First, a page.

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Michigan Senate passes part of ‘Reproductive Health Act’

In this Friday, June 24, 2022, file photo, abortion rights protesters cheer at a rally following the United States Supreme Court's decision to overturn Roe v. Wade, federally protected right to abortion, outside the state capitol in Lansing, Mich. The Michigan Court of Appeals ruled Monday, Aug. 1, 2022, that county prosecutors can enforce the state's 91-year-old abortion ban, paving the way for abortion to become illegal in parts of the state. (AP Photo/Paul Sancya, File)
Paul Sancya / AP
Abortion rights protesters at a rally following the United States Supreme Court's decision to overturn Roe v. Wade, federally protected right to abortion, outside the Michigan state capitol June 24, 2022

The Michigan Senate passed part of a package aimed at reducing barriers to abortion care Thursday.

The legislation would repeal several laws and state rules dealing with the procedure. The bills would repeal a rule that abortion facilities need to meet the same requirements as freestanding surgical facilities.

The package would also get rid of some abortion provider reporting requirements and end a referal ban for college and university family-planning services.

State Sen. Sarah Anthony (D-Lansing) said current laws have unfairly singled out the abortion care industry.

“Politicians in state capitols and courtrooms have spent many months and many years deciding what to do with my body. And the bodies of women in every corner of this state and every corner of this country,” Anthony said. “This has led to current law that are on the books that have made reproductive health care, including the right to access a safe abortion both restrictive and traumatic.”

Opponents to the legislation said repealing abortion regulations would make the procedure less safe, claiming current laws do not limit access to the medical procedure.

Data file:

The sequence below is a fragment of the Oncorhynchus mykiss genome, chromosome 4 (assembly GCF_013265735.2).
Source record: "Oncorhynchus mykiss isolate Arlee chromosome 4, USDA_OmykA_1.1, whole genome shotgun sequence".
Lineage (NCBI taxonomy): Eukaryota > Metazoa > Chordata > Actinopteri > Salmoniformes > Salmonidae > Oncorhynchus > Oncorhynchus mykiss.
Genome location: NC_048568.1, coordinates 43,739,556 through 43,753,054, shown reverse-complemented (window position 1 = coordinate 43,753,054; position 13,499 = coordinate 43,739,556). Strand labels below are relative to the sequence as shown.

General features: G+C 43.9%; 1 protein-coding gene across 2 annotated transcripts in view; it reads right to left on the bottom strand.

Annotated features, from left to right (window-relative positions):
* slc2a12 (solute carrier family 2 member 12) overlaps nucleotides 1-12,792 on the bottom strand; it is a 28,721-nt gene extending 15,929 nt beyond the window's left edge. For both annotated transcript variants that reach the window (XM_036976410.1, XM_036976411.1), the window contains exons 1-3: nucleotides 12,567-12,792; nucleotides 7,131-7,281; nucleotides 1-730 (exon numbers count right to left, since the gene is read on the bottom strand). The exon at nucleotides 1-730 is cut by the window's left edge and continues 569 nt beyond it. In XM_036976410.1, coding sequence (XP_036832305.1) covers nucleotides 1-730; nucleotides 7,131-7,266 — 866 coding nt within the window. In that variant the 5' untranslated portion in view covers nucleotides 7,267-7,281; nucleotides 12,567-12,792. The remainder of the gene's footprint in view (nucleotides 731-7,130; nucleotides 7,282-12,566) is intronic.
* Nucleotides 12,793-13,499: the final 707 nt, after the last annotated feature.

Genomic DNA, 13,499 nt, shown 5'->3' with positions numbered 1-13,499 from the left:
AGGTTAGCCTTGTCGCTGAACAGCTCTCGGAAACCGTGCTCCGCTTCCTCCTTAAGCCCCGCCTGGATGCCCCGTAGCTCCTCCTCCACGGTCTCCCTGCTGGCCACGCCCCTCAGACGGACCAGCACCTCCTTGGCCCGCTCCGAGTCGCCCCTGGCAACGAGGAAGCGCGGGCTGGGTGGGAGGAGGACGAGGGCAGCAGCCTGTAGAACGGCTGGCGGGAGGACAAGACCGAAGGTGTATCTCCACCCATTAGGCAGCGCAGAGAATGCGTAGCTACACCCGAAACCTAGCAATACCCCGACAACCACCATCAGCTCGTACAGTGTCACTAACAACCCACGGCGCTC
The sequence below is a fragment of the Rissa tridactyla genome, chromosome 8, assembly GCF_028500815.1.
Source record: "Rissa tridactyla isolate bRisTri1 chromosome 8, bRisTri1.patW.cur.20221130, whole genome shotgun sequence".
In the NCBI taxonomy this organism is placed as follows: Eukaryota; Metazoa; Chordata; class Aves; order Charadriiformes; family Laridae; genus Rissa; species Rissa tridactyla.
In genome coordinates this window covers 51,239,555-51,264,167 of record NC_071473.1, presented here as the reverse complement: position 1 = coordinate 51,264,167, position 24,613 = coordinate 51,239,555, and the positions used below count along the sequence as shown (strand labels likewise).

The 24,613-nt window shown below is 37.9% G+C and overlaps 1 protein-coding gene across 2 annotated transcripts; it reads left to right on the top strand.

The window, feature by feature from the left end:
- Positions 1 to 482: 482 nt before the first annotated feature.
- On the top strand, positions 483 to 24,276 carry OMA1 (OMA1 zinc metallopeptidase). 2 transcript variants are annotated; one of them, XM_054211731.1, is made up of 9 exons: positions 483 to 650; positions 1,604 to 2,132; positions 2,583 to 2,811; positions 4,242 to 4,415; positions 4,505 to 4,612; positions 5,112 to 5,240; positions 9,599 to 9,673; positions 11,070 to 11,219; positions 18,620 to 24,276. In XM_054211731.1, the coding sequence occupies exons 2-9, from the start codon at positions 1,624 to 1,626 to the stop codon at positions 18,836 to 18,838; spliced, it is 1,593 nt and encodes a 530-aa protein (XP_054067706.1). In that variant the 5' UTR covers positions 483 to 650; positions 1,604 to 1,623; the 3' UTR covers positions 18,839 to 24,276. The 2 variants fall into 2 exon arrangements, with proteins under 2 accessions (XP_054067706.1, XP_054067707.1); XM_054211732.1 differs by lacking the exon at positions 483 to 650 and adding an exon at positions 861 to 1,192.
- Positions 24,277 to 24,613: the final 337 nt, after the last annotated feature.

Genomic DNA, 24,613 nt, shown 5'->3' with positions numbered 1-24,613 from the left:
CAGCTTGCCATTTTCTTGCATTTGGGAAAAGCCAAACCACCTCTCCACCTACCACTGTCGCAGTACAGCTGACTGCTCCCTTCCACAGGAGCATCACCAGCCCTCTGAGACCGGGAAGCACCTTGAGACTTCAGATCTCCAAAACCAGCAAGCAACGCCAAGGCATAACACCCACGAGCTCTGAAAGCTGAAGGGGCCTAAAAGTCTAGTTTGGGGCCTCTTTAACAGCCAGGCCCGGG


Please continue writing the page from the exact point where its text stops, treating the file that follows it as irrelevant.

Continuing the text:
“They merely act as a guardrail to help protect women who help choose this path,” state Sen. Joe Bellino (R-Monroe) said.

Republican lawmakers suggest the bill package would leave the abortion industry unregulated. But Democrats refer to other healthcare regulations in the state that would remain intact.

Aside from undoing reporting requirements and regulations, the legislation would repeal requirements meant to prevent coercion, including a policy that requires providers to receive written, informed consent of their patients.

During a floor speech, state Sen. John Damoose (R-Harbor Springs) said that rule should remain.

“We all hear horrific stories about human traffic, we’ve heard stories about abusive, controlling relationships," Damoose said. "We should be aware that any of these situations and so many more could easily lead to a man forcing a pregnant woman to abort a child against her will."

The four bills voted on Thursday make up just part of an overall legislative package Democrats are calling the Reproductive Health Act.

A fifth bill in the Senate package would allow people to sue for the infringement of their state constitutional right to an abortion. It would also repeal a provision that requires elective abortion coverage to be purchased through a separate rider in insurance plans.

Eleven other bills in the Michigan House of Representatives stalled weeks ago when provisions that would allow for Medicaid reimbursement for abortions and remove the state’s 24-hour abortion waiting period ran into resistance from Democratic representatives.

The recently passed Senate bills leave those topics alone.

Anthony describes the Senate’s action Thursday as a “comma, not a period.”

“These bills have real impacts. And every day that we are continuing to try to negotiate and over negotiate and over educate on issues that have already been debated," Anthony told reporters.

"There are women across our state and other states that cannot access this health care."

The Reproductive Health Act is among the policies Gov. Gretchen Whitmer called for in August during her “What’s Next?” address.

Supporters are billing it as a follow-up to last year’s abortion rights constitutional amendment.

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